|IT'S A BEAUTIFUL DAY||
In a response to a blogger’s review of, “A Clockwork Orange,” I commented on Kubrick's use of Nadsat. The movie is more faithul to the book by Anthony Burgess, than Kubrick's
adaptation of Stephen King's "The Shinging" A reason, I surmised, could be the brevity of the book which was only 150 pages. It led me to think of other Kubrick films; , “Dr.Strangelove,” is also 150 pages, “Full-Metal Jacket,” 190 pages and, “2001-A Space Odyssey,” is based on, a short story by Anthony Clarke.
So it made me think that it is easier for the director to place his imprimatur on his film if the foundation;, the blue-print is fairly concise. What Kubrick did was not to reinvent the wheel but to use the original source as a as a foundation, to make it his own, different, but still recognizable. It may be a ‘duh’ factor but what I do care? It was one thought leading to another.
This in turn led me to think back to “The Menagerie,“ from the original “Star Trek." Captain Pike(Jeffrey Hunter) is Captain of the Enterprise. Spock disobeys star fleet orders and returns to Talos IV now placed off-limits, where years ago they investigated a distress signal. It turns out that a group of colonists had crash landed years prior and all perished but for the severely injured Vina. (Susan Oliver ). The Talosians put the girl ‘together’ but with no template, no blue-print other than the mangled bodies of the crash the result is that she is saved but misshapen. The power the Talosians have, is the ability to create illusions that eliminate any lines between what is real and not. They use that power to create a new reality for Vina. The years have not been good for Capt. Pike. He too is horribly disfigured, confined to a wheel-chair and unable to speak. His mind, however, is unimpaired. It is Spock’s goal to reunite the two.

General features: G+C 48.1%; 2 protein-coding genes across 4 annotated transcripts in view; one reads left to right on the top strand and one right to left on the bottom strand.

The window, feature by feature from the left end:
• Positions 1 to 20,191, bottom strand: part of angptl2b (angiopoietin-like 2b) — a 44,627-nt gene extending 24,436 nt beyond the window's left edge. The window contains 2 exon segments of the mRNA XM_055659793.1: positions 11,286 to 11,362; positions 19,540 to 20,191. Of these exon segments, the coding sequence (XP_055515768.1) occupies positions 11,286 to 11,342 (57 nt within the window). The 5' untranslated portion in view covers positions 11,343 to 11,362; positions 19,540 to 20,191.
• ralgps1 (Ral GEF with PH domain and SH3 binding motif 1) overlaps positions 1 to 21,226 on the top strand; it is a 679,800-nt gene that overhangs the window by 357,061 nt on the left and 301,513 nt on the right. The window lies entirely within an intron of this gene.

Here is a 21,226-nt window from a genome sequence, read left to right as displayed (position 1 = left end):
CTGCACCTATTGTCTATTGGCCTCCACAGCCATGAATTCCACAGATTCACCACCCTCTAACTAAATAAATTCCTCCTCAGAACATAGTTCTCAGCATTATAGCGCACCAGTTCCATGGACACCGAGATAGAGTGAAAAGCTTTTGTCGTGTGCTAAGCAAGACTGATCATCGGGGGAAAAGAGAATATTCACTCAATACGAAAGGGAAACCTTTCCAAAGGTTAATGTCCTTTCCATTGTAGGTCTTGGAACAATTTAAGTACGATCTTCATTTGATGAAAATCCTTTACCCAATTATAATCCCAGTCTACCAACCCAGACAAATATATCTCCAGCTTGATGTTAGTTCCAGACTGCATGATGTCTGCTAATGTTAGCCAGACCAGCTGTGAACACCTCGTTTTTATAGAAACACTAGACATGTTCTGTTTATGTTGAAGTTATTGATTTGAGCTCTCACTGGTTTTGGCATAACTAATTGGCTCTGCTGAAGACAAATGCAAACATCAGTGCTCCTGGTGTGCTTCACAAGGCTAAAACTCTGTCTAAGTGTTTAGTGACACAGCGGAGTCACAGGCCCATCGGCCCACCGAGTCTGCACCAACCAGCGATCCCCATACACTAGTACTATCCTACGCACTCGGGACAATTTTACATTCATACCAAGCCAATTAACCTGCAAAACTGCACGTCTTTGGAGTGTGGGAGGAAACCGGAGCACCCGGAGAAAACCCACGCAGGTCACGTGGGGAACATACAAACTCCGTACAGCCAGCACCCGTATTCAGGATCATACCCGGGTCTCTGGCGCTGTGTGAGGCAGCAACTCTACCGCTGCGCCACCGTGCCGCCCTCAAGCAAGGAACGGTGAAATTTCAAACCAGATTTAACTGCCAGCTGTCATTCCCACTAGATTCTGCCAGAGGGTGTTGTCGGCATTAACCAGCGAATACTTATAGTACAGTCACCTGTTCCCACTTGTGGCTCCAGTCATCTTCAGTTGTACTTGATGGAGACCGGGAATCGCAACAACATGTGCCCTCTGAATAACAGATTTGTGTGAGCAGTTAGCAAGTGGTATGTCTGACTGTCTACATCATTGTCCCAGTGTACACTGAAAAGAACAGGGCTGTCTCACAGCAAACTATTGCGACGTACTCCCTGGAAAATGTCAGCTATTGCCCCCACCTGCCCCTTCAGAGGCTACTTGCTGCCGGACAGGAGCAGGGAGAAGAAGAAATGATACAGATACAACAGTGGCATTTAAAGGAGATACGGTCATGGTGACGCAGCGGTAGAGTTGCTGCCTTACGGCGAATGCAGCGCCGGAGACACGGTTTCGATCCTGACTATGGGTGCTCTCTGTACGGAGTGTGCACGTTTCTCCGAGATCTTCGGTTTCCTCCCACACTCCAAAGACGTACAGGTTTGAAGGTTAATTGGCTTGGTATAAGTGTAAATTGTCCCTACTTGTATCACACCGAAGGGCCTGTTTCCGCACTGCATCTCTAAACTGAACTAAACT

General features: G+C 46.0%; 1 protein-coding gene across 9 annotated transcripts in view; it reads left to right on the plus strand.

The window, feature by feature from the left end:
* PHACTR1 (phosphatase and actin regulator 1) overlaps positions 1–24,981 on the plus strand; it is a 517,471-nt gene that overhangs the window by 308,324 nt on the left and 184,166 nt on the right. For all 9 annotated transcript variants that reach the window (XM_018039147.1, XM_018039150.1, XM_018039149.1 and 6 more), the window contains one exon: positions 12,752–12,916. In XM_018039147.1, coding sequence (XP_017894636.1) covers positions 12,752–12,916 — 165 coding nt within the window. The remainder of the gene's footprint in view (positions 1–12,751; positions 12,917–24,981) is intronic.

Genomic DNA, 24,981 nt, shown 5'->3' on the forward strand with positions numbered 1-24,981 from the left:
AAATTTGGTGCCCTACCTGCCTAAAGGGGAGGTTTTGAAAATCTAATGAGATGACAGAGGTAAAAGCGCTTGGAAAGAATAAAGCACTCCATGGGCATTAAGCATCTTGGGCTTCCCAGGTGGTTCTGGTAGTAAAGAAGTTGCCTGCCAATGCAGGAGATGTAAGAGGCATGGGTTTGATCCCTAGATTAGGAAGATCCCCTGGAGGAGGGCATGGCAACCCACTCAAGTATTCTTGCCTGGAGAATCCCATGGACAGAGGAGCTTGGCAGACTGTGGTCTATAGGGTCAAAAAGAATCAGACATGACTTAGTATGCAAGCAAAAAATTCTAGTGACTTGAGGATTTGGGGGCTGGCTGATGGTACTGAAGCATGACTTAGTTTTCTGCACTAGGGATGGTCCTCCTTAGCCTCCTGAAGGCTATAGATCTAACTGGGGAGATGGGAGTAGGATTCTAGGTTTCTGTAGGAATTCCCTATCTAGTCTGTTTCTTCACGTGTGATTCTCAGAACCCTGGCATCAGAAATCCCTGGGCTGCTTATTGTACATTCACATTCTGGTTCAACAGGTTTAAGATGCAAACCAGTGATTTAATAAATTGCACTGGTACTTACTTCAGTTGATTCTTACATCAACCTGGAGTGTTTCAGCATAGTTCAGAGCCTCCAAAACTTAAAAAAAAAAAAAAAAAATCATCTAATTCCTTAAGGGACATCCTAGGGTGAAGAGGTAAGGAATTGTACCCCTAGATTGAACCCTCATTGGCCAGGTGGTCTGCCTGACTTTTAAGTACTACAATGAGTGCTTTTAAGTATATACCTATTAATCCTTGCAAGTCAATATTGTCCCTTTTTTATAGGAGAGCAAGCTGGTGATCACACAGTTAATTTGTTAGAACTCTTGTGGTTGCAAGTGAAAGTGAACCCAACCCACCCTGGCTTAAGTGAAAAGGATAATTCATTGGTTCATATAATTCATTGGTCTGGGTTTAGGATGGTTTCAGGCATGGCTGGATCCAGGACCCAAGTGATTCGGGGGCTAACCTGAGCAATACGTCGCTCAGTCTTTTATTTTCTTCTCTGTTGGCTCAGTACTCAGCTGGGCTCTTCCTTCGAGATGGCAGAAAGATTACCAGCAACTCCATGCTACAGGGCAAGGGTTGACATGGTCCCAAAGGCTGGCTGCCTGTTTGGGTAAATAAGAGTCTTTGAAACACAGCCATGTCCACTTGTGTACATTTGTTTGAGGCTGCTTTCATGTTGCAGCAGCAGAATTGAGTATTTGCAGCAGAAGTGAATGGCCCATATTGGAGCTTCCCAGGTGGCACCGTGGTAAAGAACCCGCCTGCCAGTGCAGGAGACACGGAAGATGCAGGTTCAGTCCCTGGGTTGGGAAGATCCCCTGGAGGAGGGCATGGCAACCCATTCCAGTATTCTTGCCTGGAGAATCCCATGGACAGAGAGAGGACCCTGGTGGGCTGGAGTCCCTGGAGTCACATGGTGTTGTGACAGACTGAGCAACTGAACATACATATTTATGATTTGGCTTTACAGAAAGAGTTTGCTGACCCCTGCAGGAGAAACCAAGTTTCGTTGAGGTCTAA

The Talosians blue-prints were flawed, but their principle is the same as how a director takes a work and molds it to his own version. The better the blue print usually makes for the better film when done by a competent director. And that is how I got from, “The Shining,” to “The Menagerie.”
<I did my best to avoid any spoilers regarding "The Menagerie." >
Captain Pike, as was when first on Talos IV, and later when Spock disobeyed orders and returned him to be reunited with Vina.
Vina, as she appeared to Captain Pike when The Enterprise landed on Talos IV, and as she really looks.